OK, so I grew up in a 2 bedroom house with my mum, grandmother, 2 aunties, 4 uncles, grandfather, 2 cousins and a pet cat I had a love-hate relationship with. My great grandmother lived about 30 minute walk away from my house and all my cousins and other family members were only a 30- 40 minutes car journey away. I felt very close to all my family growing up because I saw almost all my cousins during family occasions such as weddings and funerals or they would just come round anytime they wanted because well… my grandmother cooked too often.

As well, I knew and understood the essence of family ties and looking out for my cousins even though I was the youngest out of all of them. I guess geography made it much easier to develop healthy relationships with extended family members. For example: I couldn’t wait for school to close for vacation during August because I knew I would get to spend over 3 weeks with my father’s side of the family and I would see all my other cousins and aunties and uncles and grandparents from that side of the family.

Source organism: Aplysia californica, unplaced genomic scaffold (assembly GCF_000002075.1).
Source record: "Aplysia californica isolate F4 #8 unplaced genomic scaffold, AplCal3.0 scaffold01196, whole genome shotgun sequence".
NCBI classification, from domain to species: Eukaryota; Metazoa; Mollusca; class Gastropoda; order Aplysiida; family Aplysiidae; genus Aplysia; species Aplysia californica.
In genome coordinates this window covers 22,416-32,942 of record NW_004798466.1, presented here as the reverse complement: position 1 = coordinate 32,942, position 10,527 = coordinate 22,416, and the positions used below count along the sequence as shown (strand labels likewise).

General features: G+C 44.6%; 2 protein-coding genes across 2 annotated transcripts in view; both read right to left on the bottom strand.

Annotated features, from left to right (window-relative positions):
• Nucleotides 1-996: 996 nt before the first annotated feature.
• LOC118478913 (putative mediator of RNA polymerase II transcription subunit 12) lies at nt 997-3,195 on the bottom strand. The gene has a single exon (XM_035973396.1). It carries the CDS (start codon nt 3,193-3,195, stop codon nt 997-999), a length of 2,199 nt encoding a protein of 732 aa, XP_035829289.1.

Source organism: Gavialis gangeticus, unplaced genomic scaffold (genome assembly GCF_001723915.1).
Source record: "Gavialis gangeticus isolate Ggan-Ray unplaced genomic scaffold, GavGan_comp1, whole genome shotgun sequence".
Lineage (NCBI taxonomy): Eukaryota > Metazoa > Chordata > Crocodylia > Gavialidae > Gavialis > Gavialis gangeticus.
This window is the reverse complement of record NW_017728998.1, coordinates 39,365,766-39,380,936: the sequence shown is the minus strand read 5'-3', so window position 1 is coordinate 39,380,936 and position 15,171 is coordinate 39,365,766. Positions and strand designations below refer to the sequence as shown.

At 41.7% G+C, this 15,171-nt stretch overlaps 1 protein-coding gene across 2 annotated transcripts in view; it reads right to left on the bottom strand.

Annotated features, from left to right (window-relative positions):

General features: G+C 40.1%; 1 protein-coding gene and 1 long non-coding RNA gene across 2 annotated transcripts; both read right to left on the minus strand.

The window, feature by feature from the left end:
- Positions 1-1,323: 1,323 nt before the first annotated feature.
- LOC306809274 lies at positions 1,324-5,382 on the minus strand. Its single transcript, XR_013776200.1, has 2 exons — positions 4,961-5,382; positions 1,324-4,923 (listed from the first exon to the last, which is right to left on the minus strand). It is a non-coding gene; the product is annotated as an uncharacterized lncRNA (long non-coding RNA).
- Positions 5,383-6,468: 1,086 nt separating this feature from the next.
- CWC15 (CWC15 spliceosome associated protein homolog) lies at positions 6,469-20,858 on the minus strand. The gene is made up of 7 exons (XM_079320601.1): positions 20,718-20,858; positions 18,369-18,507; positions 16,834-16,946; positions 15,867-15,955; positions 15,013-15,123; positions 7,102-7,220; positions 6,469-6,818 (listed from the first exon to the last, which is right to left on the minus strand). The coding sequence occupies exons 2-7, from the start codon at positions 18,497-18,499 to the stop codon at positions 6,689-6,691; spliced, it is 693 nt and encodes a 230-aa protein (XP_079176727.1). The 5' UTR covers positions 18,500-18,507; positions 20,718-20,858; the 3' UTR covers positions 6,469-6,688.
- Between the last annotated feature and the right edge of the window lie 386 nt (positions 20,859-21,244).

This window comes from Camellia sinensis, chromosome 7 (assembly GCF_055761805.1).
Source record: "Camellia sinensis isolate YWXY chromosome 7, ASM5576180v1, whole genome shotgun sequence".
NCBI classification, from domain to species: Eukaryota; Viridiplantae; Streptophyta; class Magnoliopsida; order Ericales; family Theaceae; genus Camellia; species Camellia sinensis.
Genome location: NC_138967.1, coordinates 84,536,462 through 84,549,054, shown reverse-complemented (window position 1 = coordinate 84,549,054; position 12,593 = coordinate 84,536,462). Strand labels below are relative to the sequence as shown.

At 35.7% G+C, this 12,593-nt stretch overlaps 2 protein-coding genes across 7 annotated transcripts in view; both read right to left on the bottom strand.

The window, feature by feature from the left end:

The funny thing is, I never missed anyone because I could see most of my family members all the time. My primary school was 15 minutes away from my uncle’s shop and it was also a walking distance to where my grandmother sold food on the roadside. Additionally, I always used to run into my aunties during break and lunch times and I would force them to buy me sweets or ice creams.

NOW…

So much has changed! I mean obviously because we have all grown up and moved houses and even migrated to different countries. Right now, one of my aunties’ lives in Ukraine, I have an Uncle in Argentina and the rest of my family are in Ghana. The sad thing about it all is that we are disintegrated physically and it is having an indirect mental effect on all of us.

Globalization has changed the concept of extended family a lot. I mean growing up it sounded so great to tell someone that you had family members living abroad or even in Accra because when I was young I thought Accra was very close to London (only because it has a big airport). I remember I would do something bad at home and my mother would threaten me with telling my uncle who would easily walk like 20 minutes to our house and tell me to behave or he would not take me to Sunday school. Now it is very different, I am only close to my uncles when I call them or they call me because we are all so busy trying to make it that nobody has much time to invest in family ties anymore.